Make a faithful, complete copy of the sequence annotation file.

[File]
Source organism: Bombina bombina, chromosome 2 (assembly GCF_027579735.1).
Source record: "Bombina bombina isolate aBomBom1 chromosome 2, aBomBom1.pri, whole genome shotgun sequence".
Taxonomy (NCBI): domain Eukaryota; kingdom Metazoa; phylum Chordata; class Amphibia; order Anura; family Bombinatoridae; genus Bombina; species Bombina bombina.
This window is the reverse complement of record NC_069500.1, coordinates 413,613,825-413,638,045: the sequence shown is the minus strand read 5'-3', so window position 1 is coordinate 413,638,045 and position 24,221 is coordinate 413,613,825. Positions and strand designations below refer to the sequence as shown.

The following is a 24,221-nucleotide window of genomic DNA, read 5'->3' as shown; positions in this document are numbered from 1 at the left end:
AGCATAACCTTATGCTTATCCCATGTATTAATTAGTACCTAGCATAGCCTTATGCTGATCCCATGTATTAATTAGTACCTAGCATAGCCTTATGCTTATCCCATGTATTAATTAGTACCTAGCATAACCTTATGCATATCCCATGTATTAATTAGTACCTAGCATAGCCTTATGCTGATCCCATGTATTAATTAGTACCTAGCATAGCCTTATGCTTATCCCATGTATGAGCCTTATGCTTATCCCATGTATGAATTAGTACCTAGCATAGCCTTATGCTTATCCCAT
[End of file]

Source organism: Bombina bombina, chromosome 2 (assembly GCF_027579735.1).
Source record: "Bombina bombina isolate aBomBom1 chromosome 2, aBomBom1.pri, whole genome shotgun sequence".
Taxonomy (NCBI): domain Eukaryota; kingdom Metazoa; phylum Chordata; class Amphibia; order Anura; family Bombinatoridae; genus Bombina; species Bombina bombina.
This window is the reverse complement of record NC_069500.1, coordinates 413,613,825-413,638,045: the sequence shown is the minus strand read 5'-3', so window position 1 is coordinate 413,638,045 and position 24,221 is coordinate 413,613,825. Positions and strand designations below refer to the sequence as shown.

The following is a 24,221-nucleotide window of genomic DNA, read 5'->3' as shown; positions in this document are numbered from 1 at the left end:
AGCATAACCTTATGCTTATCCCATGTATTAATTAGTACCTAGCATAGCCTTATGCTGATCCCATGTATTAATTAGTACCTAGCATAGCCTTATGCTTATCCCATGTATTAATTAGTACCTAGCATAACCTTATGCATATCCCATGTATTAATTAGTACCTAGCATAGCCTTATGCTGATCCCATGTATTAATTAGTACCTAGCATAGCCTTATGCTTATCCCATGTATGAGCCTTATGCTTATCCCATGTATGAATTAGTACCTAGCATAGCCTTATGCTTATCCCAT